Saturday, October 20, 2007

I left my heart...

I walked out into a chilly fog-shrouded darkness that was two hours from dawn. The streetlights, theater marquees and illuminated signs for everything from jewelers to massage parlors cast a barely useful light on the surreal scene. Through the mist your eyes can only make out distant shapes and motion. As you draw near, though, you realize that to many observers, these figures are nothing but shapes and motion, rather than people. They are our phantoms, our shadow citizens, they are the homeless.

I was in San Francisco last week, a city that in recent years has had a large homeless population. With a climate that, while tempermental, is no Chicago, and a tolerant population and government, the homeless have long provided a good dose of local color. I hadn't been to the Bay Area in two years, and I must admit, I was shocked. I was not alone in my reaction to what was happening in the city, as the "homeless crisis" was the front page story in the San Francisco Chronicle for a couple of days running. Navigating around between Union Square and Market Street is difficult, encounters with the growing population of street people are becoming more contentious, and the streets smell of urine and marked with human waste.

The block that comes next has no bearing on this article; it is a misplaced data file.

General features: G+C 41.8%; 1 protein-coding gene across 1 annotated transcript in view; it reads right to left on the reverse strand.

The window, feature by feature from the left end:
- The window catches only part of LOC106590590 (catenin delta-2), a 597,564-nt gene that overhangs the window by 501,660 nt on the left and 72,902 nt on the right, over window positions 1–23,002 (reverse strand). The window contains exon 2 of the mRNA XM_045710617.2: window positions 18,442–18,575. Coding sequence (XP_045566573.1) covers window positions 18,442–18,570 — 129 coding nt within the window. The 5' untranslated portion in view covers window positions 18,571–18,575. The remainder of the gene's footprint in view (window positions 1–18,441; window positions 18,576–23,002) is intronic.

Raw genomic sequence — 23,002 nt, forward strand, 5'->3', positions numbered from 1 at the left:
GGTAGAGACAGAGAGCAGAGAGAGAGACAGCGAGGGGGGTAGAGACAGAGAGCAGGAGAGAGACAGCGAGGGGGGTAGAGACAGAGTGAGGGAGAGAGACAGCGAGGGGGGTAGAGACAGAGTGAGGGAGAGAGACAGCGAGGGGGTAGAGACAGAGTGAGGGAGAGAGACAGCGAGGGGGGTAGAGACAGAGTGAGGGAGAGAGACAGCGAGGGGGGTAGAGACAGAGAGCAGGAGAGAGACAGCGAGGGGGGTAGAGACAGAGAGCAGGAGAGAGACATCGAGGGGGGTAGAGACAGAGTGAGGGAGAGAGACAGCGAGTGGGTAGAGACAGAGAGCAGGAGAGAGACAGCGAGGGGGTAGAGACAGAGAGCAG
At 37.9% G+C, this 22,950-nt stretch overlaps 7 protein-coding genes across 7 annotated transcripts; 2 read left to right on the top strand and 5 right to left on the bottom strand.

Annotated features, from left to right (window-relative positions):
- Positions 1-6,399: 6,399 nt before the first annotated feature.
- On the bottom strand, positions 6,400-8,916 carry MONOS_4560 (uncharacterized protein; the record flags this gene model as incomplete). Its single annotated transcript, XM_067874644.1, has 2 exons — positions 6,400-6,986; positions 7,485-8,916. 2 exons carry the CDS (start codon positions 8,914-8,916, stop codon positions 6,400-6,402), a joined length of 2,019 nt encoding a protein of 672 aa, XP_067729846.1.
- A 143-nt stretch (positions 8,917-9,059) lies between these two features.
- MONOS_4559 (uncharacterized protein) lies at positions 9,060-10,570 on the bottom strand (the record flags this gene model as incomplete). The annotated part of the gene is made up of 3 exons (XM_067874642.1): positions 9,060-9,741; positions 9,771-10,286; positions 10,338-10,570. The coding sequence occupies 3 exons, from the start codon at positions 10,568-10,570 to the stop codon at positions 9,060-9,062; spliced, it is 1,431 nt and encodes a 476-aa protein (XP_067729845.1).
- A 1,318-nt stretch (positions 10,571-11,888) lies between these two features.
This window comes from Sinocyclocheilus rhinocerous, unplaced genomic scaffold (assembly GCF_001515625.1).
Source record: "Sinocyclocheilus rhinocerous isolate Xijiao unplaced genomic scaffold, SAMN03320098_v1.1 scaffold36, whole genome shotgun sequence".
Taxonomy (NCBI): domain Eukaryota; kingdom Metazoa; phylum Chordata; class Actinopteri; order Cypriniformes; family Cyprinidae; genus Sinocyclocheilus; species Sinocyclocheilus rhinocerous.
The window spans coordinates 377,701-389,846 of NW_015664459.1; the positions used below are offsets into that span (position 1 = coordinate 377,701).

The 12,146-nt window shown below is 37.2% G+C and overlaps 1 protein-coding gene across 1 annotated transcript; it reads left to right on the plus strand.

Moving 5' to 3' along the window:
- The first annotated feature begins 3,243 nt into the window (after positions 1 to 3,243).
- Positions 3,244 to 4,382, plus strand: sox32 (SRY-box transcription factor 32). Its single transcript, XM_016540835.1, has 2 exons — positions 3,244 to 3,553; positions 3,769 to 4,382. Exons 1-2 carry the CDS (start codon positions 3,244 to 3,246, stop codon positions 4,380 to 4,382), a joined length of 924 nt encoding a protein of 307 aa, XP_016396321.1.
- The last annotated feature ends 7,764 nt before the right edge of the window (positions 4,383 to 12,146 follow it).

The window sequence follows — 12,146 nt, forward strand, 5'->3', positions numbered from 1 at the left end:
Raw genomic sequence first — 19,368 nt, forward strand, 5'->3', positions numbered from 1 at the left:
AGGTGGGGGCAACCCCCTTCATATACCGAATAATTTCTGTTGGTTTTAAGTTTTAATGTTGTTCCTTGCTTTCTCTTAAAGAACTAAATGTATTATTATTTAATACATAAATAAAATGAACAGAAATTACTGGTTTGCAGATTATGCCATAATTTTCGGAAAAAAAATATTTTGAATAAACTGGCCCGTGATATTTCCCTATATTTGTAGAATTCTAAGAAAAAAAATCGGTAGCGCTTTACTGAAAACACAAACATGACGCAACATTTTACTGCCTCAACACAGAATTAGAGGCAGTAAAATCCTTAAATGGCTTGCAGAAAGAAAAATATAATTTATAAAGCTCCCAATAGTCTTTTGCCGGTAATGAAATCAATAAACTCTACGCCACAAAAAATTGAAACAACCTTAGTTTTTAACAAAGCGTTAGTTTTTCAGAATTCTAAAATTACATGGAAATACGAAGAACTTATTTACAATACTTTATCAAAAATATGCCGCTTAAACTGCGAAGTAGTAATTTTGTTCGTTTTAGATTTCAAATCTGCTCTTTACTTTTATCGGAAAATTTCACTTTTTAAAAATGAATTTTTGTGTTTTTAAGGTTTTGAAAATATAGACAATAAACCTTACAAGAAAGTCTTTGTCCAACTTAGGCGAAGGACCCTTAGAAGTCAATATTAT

Homelessness presents questions on many levels. Obviously you have the sociological and psychological questions of how and why. In the classic "hierarchy of needs," food and shelter form the base of human existence, while concerns for security make up the next level. followed by friendship and kinship, then self-esteem and respect. Could any group of human beings possibly be further from the ideal of 'self-actualization" than these wanderers, who cannot even regularly meet their most primitive needs. How did they find themselves in this position, and are there rational ways of helping them? Social services are generally rejected and shelters shunned, as they prefer their meager possessions and the locations they know, in an often self-defeating attempt to exercise some degree of control over their lives.

And from the city standpoint, what approach should you take? In San Francisco, the current approach is to offer services but generally they are left alone as long as they are not disorderly. For those that urinate in public or otherwise cross the tolerance line, the city reacts in almost absurd fashion. They issue citations. That's right, they give tickets and impose fines on the homeless.

I would appreciate your thoughts. What should our cities, and indeed, our societies, do both for them and to them?

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